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Iwakuni located in the Yamaguchi prefecture of Japan, is a city only about 40 kilometers away from Hiroshima, making it an ideal side trip if you are looking for something extra to do when you’ve got a day free. Although it is slightly off the beaten path for most tourists, who usually don’t frequent its graces, it is home to one of the most eye catching bridges in Japan: The Kintaikyo Bridge. While you are in the area you can also check out Iwakuni Castle that is also within walking distance from the bridge. We started the day off by renting a car from Mazda Rent a car. It cost about 6090 yen for half a day meaning we would need to return it by 5 PM or something, more or less half a day in Japan means you don’t get to keep it over  night. The drive to Iwakuni from the center of Hiroshima took about 1 1/2 hours, and on the Interchange you are hit with a 1100 yen charge for using the highways. The drive itself is nothing spectacular and you can expect the better part of the journey to be typical Japanese highways with nothing but buildings in the main cities, and rice fields if you head out of the cities. Now while we did opt to drive, there is obviously a train station at Iwakuni, which connects you to a bus that will take you to the bridge. This is the more ideal way to get there if you are a tourist without a car. For more information please click the Iwakuni link above.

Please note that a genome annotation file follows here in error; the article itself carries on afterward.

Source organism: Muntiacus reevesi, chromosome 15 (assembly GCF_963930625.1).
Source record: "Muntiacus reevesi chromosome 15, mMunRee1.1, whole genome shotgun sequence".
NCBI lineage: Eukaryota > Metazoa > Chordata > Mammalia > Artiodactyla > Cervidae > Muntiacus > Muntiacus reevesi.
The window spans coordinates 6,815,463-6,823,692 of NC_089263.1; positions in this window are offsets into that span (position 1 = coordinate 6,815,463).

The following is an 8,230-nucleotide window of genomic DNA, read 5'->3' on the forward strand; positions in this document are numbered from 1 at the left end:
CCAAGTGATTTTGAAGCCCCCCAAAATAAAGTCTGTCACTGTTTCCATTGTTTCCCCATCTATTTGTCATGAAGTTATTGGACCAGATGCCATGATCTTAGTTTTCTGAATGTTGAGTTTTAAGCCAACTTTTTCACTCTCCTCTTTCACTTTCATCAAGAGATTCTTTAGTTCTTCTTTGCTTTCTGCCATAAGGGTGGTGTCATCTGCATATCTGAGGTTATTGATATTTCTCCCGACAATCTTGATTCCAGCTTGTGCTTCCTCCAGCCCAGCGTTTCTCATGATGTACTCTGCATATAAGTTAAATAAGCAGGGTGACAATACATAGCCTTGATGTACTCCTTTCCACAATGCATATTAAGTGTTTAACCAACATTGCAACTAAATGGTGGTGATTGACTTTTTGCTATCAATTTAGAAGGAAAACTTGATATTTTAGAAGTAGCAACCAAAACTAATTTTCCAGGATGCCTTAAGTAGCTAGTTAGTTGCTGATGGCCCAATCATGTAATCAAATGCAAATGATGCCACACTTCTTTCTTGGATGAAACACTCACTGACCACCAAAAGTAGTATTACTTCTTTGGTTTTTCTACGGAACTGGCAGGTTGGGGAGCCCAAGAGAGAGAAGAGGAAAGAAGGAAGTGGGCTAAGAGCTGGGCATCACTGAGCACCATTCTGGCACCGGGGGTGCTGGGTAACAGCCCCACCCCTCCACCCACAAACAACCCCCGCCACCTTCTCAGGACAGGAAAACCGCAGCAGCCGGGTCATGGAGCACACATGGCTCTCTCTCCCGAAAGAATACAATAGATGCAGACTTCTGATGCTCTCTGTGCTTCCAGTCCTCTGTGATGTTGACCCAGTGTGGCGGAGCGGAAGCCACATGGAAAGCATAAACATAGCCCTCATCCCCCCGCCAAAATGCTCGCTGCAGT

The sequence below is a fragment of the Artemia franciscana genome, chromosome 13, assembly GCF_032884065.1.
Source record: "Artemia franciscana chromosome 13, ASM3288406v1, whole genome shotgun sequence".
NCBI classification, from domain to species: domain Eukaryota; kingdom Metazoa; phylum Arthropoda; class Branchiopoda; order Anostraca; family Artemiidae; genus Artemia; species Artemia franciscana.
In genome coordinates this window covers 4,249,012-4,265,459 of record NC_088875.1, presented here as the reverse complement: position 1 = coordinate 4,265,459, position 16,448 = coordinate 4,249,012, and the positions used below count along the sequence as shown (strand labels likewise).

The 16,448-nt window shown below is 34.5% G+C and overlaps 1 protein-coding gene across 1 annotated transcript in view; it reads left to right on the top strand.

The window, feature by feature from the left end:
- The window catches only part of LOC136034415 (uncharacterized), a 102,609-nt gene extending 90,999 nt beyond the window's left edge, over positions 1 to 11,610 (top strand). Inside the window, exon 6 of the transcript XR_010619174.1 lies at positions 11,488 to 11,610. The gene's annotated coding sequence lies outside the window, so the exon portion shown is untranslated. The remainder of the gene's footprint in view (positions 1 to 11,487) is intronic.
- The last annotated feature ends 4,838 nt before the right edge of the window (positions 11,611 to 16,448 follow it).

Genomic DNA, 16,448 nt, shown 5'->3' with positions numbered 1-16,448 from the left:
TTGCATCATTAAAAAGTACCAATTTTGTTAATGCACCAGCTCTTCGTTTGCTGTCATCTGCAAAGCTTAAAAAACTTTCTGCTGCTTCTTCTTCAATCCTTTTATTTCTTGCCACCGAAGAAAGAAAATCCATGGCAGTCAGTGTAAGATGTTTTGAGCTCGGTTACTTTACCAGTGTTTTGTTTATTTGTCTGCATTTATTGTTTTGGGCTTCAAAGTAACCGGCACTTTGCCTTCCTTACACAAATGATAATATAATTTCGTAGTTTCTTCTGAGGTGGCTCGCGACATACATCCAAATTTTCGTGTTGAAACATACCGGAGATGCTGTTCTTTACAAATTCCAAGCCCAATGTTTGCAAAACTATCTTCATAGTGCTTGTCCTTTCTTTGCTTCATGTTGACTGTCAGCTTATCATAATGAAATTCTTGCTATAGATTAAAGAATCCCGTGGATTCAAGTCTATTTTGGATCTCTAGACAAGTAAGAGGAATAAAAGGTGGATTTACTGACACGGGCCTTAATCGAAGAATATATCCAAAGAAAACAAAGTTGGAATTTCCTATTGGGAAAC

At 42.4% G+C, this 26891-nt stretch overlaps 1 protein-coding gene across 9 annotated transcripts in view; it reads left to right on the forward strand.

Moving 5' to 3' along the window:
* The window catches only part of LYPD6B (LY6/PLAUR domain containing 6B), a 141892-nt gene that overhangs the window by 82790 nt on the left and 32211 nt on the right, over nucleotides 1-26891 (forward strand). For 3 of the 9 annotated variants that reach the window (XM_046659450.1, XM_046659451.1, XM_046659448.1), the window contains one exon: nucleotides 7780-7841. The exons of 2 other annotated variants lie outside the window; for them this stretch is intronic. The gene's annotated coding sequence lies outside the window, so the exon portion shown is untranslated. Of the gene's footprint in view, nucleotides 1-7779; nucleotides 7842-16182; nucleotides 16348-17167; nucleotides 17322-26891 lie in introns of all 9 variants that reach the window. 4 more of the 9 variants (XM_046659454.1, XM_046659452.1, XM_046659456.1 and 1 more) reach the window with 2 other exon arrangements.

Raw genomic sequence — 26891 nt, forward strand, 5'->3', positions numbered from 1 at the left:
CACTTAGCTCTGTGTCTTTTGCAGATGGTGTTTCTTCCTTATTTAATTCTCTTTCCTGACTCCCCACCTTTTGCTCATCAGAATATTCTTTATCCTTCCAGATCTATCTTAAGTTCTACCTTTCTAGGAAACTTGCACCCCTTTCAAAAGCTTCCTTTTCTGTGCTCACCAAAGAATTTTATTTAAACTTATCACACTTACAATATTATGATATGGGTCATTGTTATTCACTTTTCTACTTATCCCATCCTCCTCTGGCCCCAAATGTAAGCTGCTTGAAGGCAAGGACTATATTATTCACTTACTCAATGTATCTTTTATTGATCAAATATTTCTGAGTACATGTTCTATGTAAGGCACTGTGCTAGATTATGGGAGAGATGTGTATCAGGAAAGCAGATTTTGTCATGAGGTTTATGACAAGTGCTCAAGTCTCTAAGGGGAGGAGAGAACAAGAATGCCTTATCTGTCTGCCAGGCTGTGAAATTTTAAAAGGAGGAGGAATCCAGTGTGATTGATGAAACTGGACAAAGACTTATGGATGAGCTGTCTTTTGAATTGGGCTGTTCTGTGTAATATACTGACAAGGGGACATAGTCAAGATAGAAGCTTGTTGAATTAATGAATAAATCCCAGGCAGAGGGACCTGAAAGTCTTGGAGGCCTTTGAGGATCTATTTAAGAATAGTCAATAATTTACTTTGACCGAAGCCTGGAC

Arriving at the bridge it was quite refreshing there was a cool breeze, and it wasn’t so crowded like your average Japanese city would be. There was also hardly any foreign tourists in sight, thus showing its popularity between the foreign population. Nonetheless we had come to see this bridge as it is one of the more famous bridges in Japan and thus we were finally here. If you wish to go across the bridge you will need to pay (yes that means you need to pay to walk on the bridge). There is ticket booths on both sides and they sell a wide array of tickets depending on what you wish to do in Iwakuni. The ticket we had purchased was 930 Yen for an adult and this included return walking on the bridge, the ropeway up to the castle and the castle entry itself. All up they worked out to be about 300 yen or so each so the value was definitely not bad. We took several different shots of the bridge from several different angles before moving on towards the castle. Once you pass over the bridge there is a huge array of shops that you can pick up souvenirs, soft serve ice cream, and a lot of different food. We skipped all this so we could make it to the next ropeway in time as they don’t depart very regularly. We passed by fountains with kids playing in the water. If you’re here with your kids there are plenty of opportunities to get them wet with the large amount of fountains that are dotted around the area. The people here are a lot more lax than their city counterparts and don’t really care if you go in and have a splash around with them; just make sure you bring your bathing suits. The water was crystal clear and looked very appealing considering the blistering heat that was shining down on us. We hoped at the top of the mountain we would be a little bit cooler and have a bit more shade than out here in the open.